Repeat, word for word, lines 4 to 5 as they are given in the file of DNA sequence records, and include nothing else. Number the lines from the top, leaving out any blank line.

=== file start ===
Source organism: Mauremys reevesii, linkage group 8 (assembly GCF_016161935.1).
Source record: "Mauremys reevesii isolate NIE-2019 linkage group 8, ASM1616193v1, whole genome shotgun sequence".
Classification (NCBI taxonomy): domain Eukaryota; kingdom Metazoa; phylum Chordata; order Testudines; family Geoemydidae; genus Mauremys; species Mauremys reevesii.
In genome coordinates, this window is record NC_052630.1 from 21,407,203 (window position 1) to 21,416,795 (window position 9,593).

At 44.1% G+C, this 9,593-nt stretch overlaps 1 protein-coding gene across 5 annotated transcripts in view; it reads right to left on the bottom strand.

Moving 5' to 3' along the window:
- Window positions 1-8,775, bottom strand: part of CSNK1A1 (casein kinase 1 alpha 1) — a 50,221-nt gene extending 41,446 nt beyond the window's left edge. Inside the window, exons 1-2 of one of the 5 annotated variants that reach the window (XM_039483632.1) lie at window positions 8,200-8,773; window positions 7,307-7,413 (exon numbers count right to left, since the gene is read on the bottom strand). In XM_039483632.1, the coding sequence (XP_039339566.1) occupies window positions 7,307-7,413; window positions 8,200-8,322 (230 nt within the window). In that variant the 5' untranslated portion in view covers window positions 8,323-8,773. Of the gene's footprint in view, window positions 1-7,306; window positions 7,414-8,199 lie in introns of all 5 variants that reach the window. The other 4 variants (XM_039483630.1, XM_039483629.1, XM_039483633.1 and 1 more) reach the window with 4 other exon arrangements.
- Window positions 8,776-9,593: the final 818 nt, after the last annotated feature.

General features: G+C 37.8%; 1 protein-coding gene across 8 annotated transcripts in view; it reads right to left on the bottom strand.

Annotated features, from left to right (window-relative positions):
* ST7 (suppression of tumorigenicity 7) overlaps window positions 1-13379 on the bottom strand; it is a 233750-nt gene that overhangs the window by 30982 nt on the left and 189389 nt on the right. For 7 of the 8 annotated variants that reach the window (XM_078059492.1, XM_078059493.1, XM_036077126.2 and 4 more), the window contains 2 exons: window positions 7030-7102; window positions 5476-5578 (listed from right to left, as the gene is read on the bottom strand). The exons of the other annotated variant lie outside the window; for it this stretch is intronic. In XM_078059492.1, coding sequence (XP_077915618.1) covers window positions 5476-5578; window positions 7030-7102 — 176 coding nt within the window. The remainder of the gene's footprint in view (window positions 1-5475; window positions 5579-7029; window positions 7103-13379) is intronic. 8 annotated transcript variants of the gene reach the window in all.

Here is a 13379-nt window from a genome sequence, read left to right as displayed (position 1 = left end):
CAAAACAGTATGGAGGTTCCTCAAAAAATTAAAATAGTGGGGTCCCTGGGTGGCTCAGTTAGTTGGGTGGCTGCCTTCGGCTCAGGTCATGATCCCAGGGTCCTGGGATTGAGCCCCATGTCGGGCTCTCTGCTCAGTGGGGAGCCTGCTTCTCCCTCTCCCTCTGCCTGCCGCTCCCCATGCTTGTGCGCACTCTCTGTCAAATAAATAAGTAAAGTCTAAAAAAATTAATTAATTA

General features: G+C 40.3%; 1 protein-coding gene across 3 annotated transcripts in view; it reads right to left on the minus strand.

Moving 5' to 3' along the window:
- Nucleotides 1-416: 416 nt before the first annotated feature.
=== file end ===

In genome coordinates, this window is record NC_052630.1 from 21,407,203 (window position 1) to 21,416,795 (window position 9,593).

At 44.1% G+C, this 9,593-nt stretch overlaps 1 protein-coding gene across 5 annotated transcripts in view; it reads right to left on the bottom strand.